Raw and close
Costumes and sets can be helpful in dance, but they are mere accoutrements. Sometimes, they get in the way of the physical force of the body in motion. In Stripped Roundly, which Elizabeth Johnson’s Your Mother Dances company opened Friday, movement and interaction of bodies alone, with a little help from the music, convey meaning. The program comprises vignettes rife with resonant movement and short on theatrical niceties. You could not but marvel at the physicality of dancers placed right in front of you in the intimate chamber dance theater at UWM.
Johnson’s The Grey Side and Impulsive Minors are perfect for this intimacy. The Grey Side is a moving, tender exploration of death, grief and the human need for comfort and support. The dancers sing and recite fragments of Japanese death haiku as they comfort each other at deathbeds and in the aftermath. In Impulsive Minors, Johnson interprets seven Chopin Nocturnes as scenes from an adolescent mind. Siblings, for example, is a playful wrestling match for three. I’m not touching you captures the youthful impulse to skirt the line of acceptable behavior by adhering to the letter of a rule and not the spirit.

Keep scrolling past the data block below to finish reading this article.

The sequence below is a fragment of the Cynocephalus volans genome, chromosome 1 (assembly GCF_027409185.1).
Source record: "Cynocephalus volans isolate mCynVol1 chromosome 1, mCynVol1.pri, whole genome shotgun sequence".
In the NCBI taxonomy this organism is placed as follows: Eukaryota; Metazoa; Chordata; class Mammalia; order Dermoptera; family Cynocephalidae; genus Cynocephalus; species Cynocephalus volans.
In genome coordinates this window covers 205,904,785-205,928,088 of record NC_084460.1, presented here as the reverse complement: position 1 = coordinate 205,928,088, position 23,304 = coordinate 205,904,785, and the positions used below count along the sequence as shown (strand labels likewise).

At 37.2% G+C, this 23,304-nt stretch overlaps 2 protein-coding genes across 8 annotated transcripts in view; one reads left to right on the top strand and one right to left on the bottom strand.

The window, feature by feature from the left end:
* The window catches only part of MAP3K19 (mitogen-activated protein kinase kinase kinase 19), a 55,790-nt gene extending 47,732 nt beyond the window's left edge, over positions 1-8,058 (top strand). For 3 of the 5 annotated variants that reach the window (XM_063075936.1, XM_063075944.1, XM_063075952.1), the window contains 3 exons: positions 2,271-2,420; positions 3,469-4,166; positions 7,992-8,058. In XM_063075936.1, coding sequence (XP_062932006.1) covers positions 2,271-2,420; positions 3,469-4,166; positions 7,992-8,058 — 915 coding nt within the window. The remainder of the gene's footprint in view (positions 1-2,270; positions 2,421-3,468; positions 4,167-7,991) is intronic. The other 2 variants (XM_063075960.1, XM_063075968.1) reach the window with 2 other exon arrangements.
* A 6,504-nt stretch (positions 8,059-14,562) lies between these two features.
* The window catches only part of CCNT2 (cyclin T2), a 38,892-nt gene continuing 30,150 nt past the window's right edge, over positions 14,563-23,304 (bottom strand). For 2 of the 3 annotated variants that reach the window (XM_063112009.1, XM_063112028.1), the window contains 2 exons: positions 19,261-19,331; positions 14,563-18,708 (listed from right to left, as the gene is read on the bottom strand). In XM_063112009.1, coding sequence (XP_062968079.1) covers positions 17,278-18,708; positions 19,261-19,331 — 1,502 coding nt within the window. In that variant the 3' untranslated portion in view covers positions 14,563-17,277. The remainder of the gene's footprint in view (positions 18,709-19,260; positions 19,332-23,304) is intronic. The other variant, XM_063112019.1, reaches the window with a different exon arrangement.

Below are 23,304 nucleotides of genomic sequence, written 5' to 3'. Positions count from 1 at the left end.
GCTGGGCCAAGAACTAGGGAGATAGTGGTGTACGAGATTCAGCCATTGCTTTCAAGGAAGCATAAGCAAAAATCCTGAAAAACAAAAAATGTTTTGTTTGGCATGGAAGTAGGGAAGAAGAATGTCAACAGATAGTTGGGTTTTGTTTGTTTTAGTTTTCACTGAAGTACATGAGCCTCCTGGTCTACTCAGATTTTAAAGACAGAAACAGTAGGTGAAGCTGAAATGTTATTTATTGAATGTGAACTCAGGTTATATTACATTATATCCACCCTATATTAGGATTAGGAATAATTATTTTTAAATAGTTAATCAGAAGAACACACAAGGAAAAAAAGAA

Vanier’s piece is the most abstract in this show. His Deflating Debussy reflects his year of studying and deconstructing the head and shoulder movements of classical ballet in order to better teach them, and this piece is part of that exploration. It is also an endurance contest for the dancers.
All of the dances in Stripped Roundly are intense and difficult. In the small, close theater, you feel the effort of dancing this fantastic movement. Hearing labored breathing in the spaces between musical notes and seeing sweat fly from the rapidly moving bodies of strangers is not something we experience in our everyday lives. Johnson and Vanier have given us art that is uncomfortable on top of its beauty, and maybe that’s way art ought to be.
Stripped Roundly shows in Mitchell Hall 254 on the UWM Campus on Friday, Sept. 23-Tuesday, Sept. 27. Concerts begin at 7:30 each night, with addition matinees at 3 p.m. Saturday and Sunday. Donation of $10 at the door.